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Making drugs more convenient to use: progress that often goes unnoticed

Convenience, in other words the ease and safety of use, is a factor in a drug's harm-benefit balance. This important source of therapeutic progress is examined in the special issue of non-profit French journal Prescrire devoted to "Therapeutic advances that benefit patients".

Therapeutic advance does not stop at achieving better efficacy or a more acceptable adverse effects profile. An improvement in the practical usability of a drug, referred to as its convenience, can also represent progress for healthcare, for patients and sometimes for their caregivers. It includes the drug's ease of use, how well adapted it is to the clinical context, and the prevention of dangers related to its use.

The route  of administration may be better adapted, be less prone to error, or be less burdensome compared to the existing route. For example, sub-cutaneous injection sometimes means a drug can be administered by patients themselves or by family members, whereas the intravenous route requires a healthcare professional.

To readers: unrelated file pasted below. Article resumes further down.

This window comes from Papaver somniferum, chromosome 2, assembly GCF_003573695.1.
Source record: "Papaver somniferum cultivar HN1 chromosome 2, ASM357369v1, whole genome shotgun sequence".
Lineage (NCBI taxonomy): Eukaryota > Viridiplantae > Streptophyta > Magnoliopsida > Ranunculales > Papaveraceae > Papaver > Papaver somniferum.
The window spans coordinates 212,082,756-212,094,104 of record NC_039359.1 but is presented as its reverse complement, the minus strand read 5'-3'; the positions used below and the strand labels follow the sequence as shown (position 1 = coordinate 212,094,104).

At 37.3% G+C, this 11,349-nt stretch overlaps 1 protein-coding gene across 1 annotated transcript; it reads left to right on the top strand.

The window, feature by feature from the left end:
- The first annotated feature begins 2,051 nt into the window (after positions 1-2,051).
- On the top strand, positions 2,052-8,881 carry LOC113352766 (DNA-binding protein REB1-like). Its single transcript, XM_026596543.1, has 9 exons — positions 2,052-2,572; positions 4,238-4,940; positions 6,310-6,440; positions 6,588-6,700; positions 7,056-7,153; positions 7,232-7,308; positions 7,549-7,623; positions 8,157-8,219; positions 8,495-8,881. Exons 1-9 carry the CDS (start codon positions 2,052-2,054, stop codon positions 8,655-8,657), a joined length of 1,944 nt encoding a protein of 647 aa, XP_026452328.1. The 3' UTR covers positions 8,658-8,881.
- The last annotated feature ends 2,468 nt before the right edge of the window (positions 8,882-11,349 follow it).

Evaluating the interest of a particular pharmaceutical form (tablet, suppository, patch, etc.) involves taking into account the steps that are required to prepare the dose to be administered, the precautions to be taken, and the risks of error. For example, a multi-dose oral form with an appropriate dosing device is useful for treating a young child when the dose must be adapted with precision.

Different aspects of packaging can constitute an advance: information for patients and for healthcare professionals, devices provided to prepare and administer doses, means for preventing a risk of misuse. For example, when a drug's composition is clearly identified, this represents progress for patients. Informative leaflets, tested by a panel of patients, also constitute progress.

In practice, analysing convenience, taking into account the patient and the clinical situation in which care is delivered, is helpful in choosing between the many drugs available on the market.  

©Prescrire 1 August 2015

"Des progrès décisifs au profit des patients" Rev Prescrire 2015; 35 (382). View the table of contents (Free, in French)

View the table of contents of
the special issue of French
medical journal Prescrire
Free (in French)

For more information:

2014 Drug Packaging
(May 2015)

Drug packaging
and patient safety
healthcare policy)